Not every student-athlete in college winds up at the end of his sporting career with a love for vintage axes, but that is just what happened for Cheyenne’s Josh Van Vlack.

When he was a forestry major at the University of Montana, Van Vlack competed with the school’s timber sports team, which introduced him to high-end racing axes. He and his teammates used axes and saws in competitive logging skills challenges like crosscut sawing, tree climbing, chopping and log rolling.

Now Van Vlack has turned his love of axes into a business called Wyoming Axe Works, where he restores vintage and heirloom axes to their former usable glory. Part of updating these axes is creating new wooden handles and new leather sheathes for each axe. Van Vlack taught himself how to do the leatherwork to go with the axes, and now his business also includes manufacturing other custom-made leather goods, as well.

Van Vlack, who works as an assistant state forester for the Wyoming State Forestry Division, said his Forest Service work lends itself to knowledge about axes, as well. In fact, it was old Forest Service books from the 1930s and ’40s where he learned much of what he knows about refurbishing heirloom axes. He said he also watched old videos the Forest Service made in the 1970s based on those same books.

The historic axes he works on are typically some he has picked up at garage sales or auctions, or they may be from clients who bring him old axes they want repaired.

He found his favorite axe by chance at a garage sale in Denver. Called a Lincoln Axe due to the portrait of the former president on the side, the axe was made in about 1912 for a hardware store company out of Dubuque, Iowa.

“It’s in almost perfect condition,” Van Vlack said. “There’s not a lot of them around, but when they do sell, they’re $2,000 or $2,500.”

When Van Vlack gets an axe like this to work on, he begins by hand-sanding off any rust the axe head has accumulated. He never uses a chemical rust remover because this also removes any patina the axe may have developed over the years.

Next, he fits a new wooden handle to the head. When he started his business he made handles for his axes from scratch, but the hickory he used was hard to source. Now he has started using handles manufactured by an Amish company in Tennessee. He pays attention to the shape of the handle and the direction of the wood grain – which plays a role in how sturdy the handle will be.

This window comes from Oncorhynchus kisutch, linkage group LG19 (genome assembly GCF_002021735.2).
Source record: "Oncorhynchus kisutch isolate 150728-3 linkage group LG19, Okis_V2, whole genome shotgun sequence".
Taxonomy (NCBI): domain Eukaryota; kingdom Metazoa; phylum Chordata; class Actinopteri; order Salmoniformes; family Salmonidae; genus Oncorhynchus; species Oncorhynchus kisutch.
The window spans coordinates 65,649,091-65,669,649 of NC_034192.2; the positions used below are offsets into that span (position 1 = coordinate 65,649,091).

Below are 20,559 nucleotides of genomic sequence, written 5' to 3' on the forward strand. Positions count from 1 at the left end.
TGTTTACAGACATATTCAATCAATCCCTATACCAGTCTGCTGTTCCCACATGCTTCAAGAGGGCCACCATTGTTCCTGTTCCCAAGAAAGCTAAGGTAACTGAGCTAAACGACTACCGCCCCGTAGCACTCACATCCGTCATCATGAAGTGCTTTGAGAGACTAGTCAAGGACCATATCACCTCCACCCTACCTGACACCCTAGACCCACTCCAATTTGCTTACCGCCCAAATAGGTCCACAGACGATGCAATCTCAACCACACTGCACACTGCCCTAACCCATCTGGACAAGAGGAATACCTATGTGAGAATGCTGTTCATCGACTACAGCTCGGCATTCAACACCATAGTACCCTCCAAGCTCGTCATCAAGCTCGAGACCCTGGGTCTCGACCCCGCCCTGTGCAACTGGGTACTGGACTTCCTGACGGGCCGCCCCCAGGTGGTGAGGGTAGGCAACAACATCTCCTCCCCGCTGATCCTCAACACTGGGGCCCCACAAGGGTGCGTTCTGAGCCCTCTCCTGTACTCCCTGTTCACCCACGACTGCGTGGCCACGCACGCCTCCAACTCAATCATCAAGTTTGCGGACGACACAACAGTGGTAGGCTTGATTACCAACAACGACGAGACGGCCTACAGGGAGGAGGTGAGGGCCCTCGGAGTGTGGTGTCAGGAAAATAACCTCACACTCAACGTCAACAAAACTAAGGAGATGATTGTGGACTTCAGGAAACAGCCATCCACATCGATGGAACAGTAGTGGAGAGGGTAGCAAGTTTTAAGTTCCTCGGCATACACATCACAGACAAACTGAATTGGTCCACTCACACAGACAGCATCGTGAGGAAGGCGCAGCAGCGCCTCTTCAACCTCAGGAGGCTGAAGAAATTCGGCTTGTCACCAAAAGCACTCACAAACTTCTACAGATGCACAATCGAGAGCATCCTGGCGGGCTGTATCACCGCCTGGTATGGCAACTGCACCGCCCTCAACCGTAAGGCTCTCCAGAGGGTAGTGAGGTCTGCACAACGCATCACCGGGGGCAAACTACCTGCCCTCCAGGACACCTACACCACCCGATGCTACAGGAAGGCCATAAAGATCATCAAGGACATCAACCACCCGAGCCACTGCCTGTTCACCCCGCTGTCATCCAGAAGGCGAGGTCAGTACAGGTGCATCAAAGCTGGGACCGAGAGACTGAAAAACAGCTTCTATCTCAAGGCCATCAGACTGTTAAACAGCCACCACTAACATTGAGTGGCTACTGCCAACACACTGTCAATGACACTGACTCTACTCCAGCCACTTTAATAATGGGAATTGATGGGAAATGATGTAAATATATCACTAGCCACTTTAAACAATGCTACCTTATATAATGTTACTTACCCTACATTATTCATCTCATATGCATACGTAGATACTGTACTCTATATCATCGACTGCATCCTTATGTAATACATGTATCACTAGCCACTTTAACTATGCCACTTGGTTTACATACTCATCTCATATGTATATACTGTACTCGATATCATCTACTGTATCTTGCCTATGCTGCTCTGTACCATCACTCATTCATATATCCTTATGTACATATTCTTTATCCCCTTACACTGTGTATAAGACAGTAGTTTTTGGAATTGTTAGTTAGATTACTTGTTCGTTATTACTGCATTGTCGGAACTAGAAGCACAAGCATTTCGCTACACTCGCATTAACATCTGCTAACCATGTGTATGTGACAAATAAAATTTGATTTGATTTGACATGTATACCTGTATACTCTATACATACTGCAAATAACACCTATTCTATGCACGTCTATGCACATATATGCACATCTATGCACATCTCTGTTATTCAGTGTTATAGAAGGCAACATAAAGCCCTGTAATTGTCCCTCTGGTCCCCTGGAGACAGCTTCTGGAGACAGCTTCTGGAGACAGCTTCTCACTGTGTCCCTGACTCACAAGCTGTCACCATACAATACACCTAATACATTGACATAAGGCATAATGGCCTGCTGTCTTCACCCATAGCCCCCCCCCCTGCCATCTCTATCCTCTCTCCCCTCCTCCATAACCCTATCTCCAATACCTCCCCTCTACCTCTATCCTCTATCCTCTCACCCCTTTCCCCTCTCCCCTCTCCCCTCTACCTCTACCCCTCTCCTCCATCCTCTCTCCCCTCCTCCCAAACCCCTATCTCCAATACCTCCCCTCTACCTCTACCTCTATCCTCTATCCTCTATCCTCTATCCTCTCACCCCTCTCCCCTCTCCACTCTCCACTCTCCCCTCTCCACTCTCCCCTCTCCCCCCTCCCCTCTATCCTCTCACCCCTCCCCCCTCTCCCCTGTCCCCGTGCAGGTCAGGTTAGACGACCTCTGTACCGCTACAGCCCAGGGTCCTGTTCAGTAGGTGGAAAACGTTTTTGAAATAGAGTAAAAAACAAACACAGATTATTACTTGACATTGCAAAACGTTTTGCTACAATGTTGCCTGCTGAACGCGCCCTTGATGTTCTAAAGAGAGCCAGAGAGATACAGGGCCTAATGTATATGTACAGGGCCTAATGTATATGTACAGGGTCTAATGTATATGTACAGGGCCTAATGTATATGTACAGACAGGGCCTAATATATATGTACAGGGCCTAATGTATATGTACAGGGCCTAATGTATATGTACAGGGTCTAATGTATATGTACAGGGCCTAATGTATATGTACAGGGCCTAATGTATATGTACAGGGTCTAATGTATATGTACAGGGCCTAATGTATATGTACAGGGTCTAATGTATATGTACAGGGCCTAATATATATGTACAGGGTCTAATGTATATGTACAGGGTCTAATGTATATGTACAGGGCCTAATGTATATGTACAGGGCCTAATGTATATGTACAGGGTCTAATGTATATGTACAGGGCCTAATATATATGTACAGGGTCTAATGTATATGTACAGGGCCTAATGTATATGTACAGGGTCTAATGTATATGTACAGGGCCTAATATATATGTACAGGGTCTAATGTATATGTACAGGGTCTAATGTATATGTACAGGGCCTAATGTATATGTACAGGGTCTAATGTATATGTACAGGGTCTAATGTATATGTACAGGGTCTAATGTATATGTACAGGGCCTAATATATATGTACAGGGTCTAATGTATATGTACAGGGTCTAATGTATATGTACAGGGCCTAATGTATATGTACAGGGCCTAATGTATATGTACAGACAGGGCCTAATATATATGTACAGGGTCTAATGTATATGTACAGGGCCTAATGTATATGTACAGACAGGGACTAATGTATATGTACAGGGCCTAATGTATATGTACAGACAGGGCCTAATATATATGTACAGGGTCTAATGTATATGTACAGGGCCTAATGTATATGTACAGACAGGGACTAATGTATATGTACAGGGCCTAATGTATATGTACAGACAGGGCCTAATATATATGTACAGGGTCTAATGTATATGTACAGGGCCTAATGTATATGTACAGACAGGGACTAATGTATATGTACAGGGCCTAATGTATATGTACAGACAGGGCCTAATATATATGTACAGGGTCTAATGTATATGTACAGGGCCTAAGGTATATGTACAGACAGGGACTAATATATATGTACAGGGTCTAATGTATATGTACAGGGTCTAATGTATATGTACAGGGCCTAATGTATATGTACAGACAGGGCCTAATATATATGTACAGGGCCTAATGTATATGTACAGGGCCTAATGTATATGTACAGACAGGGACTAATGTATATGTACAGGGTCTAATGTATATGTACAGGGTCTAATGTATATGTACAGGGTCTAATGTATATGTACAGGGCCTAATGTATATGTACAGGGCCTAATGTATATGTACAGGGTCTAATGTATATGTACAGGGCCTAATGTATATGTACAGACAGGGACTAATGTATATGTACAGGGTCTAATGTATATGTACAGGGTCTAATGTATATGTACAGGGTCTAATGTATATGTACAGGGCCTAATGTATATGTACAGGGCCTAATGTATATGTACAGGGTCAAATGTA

When he places the handle into the eye of the axe head, he uses wood wedges to hold it in place. He said modern axes typically have metal wedges to hold the handle in, but Van Vlack uses wood because it is more historically accurate and matches the tradition of the historic axe head.

Sharpening comes next. He finds out how his customers intend to use the axe before he determines how thin or sharp of an edge to put on it. For axes used for general camping, he takes into consideration where in the United States his customer lives and what kind of wood is prevalent in that region. If the axe is headed for the workshop of a furniture maker who only cuts clean wood, he can put a much sharper and thinner edge on it, he said.

“I sharpen it to whatever the customer’s needs are going to be,” Van Vlack said.

He then finishes the handles with a stain and a coat of tung oil or linseed oil.

In order to safely mail the refurbished axe to his customers, he has to cover the blade, which he does with a custom-made leather sheath.

When customers began seeing his custom leather sheaths, they started asking him to create other leather goods. Now the leatherwork is about 70% of his business, while the axes themselves make up the rest.

“As I started doing axes, there was a demand for leather,” he said. “I taught myself more and more on the leather side.”

From his workshop in the house he and his wife share near Curt Gowdy State Park, Van Vlack now manufactures custom leather bags, belts, knife sheaths, journal and checkbook covers, and anything else his customers request.

“That’s really what I am trying to keep the bread and butter of it, is the custom work – really making something special for an individual and not trying to make 60 bags that look the same,” he said.

People give him an idea of what kind of leather goods they are looking for, and he comes up with a pattern and creates the item based on their needs.

“To me, it’s just relaxing, working in the shop and making stuff out of leather,” Van Vlack said. “It’s a good creative outlet.”

Van Vlack has taken to social media to connect with his customers, marketing his business on Facebook and Instagram. Networking with other creative businesses has helped get the word out about his business, he said.

Looking to the future, Van Vlack is hoping to do more sharpening of old crosscut saws. To learn how to file these saws, he spent a week in Montana with an expert saw-filer who has been doing this work for 60 years. Van Vlack said there is a market for crosscut saws with backcountry horsemen who can’t carry a chainsaw with them when they camp. He also hopes to work with the U.S. Forest Service and the Bureau of Land Management to sharpen their trail saws and fire saws.

“There are only a dozen people in the U.S. who can file right now,” he said. “Some of them have a really long backlog.”

Those who are interested in collaborating with Van Vlack on custom leather goods or who want to have a vintage axe refurbished can contact him through Facebook or his website at www.wyomingaxeworks.com.

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